Struck agreed with critics that the time restriction limits the ability of the EU mission to stop the killing. But he argued that no one could say now how the situation will develop. It is possible that United Nations Secretary-General Kofi Annan will ask the European troops to remain longer. Struck said that would create a new situation for Germany, which would require a new decision by parliament on whether to stay.

The present EU mission is limited to the town of Bunia and the immediate neighborhood. Struck left open the possibility that the operation could be extended outside the town if serious fighting or fresh massacres occur elsewhere.

"Now the mission is restricted to the city. But if it develops that 50 kilometers from the city more massacres are taking place and there is more fighting, then, naturally, a decision must be taken on whether to broaden the field of operations," Struck said.

Struck said one factor which Germany had to take into account was that many of those fighting in Congo were teenagers or even younger -- the so-called child soldiers who have fought in several African civil wars in recent years. Many of them are believed to be high on drugs. Struck said Germany does not want its troops to be faced with a situation in which they might have to shoot at armed children.

"We have to deal with child soldiers on drugs who no longer have any respect for human life. I don't want our troops to have to fire on child soldiers in self-defense," he said.

German government officials and commentators stress that the Congo mission differs from the war in Iraq in that it has a mandate from the United Nations. It is the first time the EU has undertaken an international military mission independent of NATO. In talks with reporters, Struck emphasized the political importance of the decision.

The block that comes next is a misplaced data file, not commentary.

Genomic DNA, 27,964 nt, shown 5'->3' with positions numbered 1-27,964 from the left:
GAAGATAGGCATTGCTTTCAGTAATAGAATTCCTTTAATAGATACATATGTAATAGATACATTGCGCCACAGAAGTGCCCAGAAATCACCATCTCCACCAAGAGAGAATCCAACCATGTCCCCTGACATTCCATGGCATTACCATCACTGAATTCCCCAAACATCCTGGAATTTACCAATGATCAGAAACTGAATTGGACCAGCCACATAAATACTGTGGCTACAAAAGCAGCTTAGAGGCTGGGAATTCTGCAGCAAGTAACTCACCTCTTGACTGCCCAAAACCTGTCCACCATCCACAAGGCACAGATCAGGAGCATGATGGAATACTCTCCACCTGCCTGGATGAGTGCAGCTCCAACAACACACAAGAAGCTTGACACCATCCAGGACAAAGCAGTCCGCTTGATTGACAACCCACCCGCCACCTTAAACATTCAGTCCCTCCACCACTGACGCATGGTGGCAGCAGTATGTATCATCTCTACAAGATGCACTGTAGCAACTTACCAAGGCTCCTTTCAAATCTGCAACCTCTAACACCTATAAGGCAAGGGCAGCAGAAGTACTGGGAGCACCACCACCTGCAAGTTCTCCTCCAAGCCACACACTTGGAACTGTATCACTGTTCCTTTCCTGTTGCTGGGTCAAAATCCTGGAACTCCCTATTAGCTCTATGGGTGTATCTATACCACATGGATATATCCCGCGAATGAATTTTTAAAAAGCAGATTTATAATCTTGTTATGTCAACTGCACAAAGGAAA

"If we want to strengthen the European pillar of NATO, then we must be prepared to accept independent responsibility when the United Nations asks us to do so," he said.

Polls show the EU mission to Congo enjoys a wide degree of support among the German public. But it also has its critics. Among them is Werner Stutzle, a retired senior official in the Defense Ministry. He said today that he does not believe the EU force can achieve much with such a short mandate. Stutzle also said he has not heard any discussion on what Europe plans to do about easing the Congo crisis after 31 August.

A German relief worker who has just returned from Congo, Harry Donsbach, today described the situation in Congo as "one of the greatest humanitarian tragedies in the world today." He argued that any cease-fire arranged by EU troops would only be temporary and that fighting between the Hema and Lendu factions would resume as soon as the troops left. He noted that this has already been predicted by Thomas Lubanga, leader of the Hema faction, which drove the Lendu people out of Bunia in May after a series of massacres and heavy fighting.

Donsbach said he believes the EU should have a much longer mandate and should extend its operations to cover the whole of Ituri province and not just the town of Bunia. But he said this would require a force of 30,000 to 50,000 armed troops.

Other commentators doubt that either the United Nations or the European Union are ready to make such a commitment.